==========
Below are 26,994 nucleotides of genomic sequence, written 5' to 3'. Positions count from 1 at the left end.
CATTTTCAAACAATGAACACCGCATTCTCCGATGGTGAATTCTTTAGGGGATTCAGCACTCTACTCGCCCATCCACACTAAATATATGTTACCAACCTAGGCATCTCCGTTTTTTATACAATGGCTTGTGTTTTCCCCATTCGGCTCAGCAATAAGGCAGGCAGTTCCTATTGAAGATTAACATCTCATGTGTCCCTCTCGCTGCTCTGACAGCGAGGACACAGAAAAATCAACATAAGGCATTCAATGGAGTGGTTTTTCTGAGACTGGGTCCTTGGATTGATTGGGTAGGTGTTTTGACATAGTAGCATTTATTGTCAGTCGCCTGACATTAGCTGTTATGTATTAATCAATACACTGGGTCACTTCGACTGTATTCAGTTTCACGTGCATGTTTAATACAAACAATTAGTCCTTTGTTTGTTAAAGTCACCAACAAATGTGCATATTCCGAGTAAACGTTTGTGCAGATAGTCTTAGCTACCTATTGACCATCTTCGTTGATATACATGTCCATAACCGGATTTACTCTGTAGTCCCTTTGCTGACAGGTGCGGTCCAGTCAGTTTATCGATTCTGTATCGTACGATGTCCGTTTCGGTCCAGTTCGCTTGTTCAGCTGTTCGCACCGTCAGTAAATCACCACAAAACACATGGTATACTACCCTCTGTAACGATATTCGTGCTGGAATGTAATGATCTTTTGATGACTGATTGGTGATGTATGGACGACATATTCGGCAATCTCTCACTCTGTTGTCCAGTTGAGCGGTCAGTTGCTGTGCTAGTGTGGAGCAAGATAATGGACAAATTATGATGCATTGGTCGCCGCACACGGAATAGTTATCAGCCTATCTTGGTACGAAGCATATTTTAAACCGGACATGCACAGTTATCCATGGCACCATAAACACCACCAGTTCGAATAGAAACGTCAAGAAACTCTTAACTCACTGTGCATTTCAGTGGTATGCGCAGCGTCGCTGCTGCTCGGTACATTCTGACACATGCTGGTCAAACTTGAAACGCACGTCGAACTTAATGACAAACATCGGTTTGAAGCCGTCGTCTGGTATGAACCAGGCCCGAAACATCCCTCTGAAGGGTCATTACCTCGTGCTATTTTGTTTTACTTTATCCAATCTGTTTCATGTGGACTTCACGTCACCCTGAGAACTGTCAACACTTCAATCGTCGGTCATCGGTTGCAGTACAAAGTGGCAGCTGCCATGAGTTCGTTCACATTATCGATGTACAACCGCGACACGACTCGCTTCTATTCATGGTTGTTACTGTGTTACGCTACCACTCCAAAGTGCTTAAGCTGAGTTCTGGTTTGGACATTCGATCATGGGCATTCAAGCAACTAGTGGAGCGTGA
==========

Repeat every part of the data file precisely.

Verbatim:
Below are 26,994 nucleotides of genomic sequence, written 5' to 3'. Positions count from 1 at the left end.
CATTTTCAAACAATGAACACCGCATTCTCCGATGGTGAATTCTTTAGGGGATTCAGCACTCTACTCGCCCATCCACACTAAATATATGTTACCAACCTAGGCATCTCCGTTTTTTATACAATGGCTTGTGTTTTCCCCATTCGGCTCAGCAATAAGGCAGGCAGTTCCTATTGAAGATTAACATCTCATGTGTCCCTCTCGCTGCTCTGACAGCGAGGACACAGAAAAATCAACATAAGGCATTCAATGGAGTGGTTTTTCTGAGACTGGGTCCTTGGATTGATTGGGTAGGTGTTTTGACATAGTAGCATTTATTGTCAGTCGCCTGACATTAGCTGTTATGTATTAATCAATACACTGGGTCACTTCGACTGTATTCAGTTTCACGTGCATGTTTAATACAAACAATTAGTCCTTTGTTTGTTAAAGTCACCAACAAATGTGCATATTCCGAGTAAACGTTTGTGCAGATAGTCTTAGCTACCTATTGACCATCTTCGTTGATATACATGTCCATAACCGGATTTACTCTGTAGTCCCTTTGCTGACAGGTGCGGTCCAGTCAGTTTATCGATTCTGTATCGTACGATGTCCGTTTCGGTCCAGTTCGCTTGTTCAGCTGTTCGCACCGTCAGTAAATCACCACAAAACACATGGTATACTACCCTCTGTAACGATATTCGTGCTGGAATGTAATGATCTTTTGATGACTGATTGGTGATGTATGGACGACATATTCGGCAATCTCTCACTCTGTTGTCCAGTTGAGCGGTCAGTTGCTGTGCTAGTGTGGAGCAAGATAATGGACAAATTATGATGCATTGGTCGCCGCACACGGAATAGTTATCAGCCTATCTTGGTACGAAGCATATTTTAAACCGGACATGCACAGTTATCCATGGCACCATAAACACCACCAGTTCGAATAGAAACGTCAAGAAACTCTTAACTCACTGTGCATTTCAGTGGTATGCGCAGCGTCGCTGCTGCTCGGTACATTCTGACACATGCTGGTCAAACTTGAAACGCACGTCGAACTTAATGACAAACATCGGTTTGAAGCCGTCGTCTGGTATGAACCAGGCCCGAAACATCCCTCTGAAGGGTCATTACCTCGTGCTATTTTGTTTTACTTTATCCAATCTGTTTCATGTGGACTTCACGTCACCCTGAGAACTGTCAACACTTCAATCGTCGGTCATCGGTTGCAGTACAAAGTGGCAGCTGCCATGAGTTCGTTCACATTATCGATGTACAACCGCGACACGACTCGCTTCTATTCATGGTTGTTACTGTGTTACGCTACCACTCCAAAGTGCTTAAGCTGAGTTCTGGTTTGGACATTCGATCATGGGCATTCAAGCAACTAGTGGAGCGTGA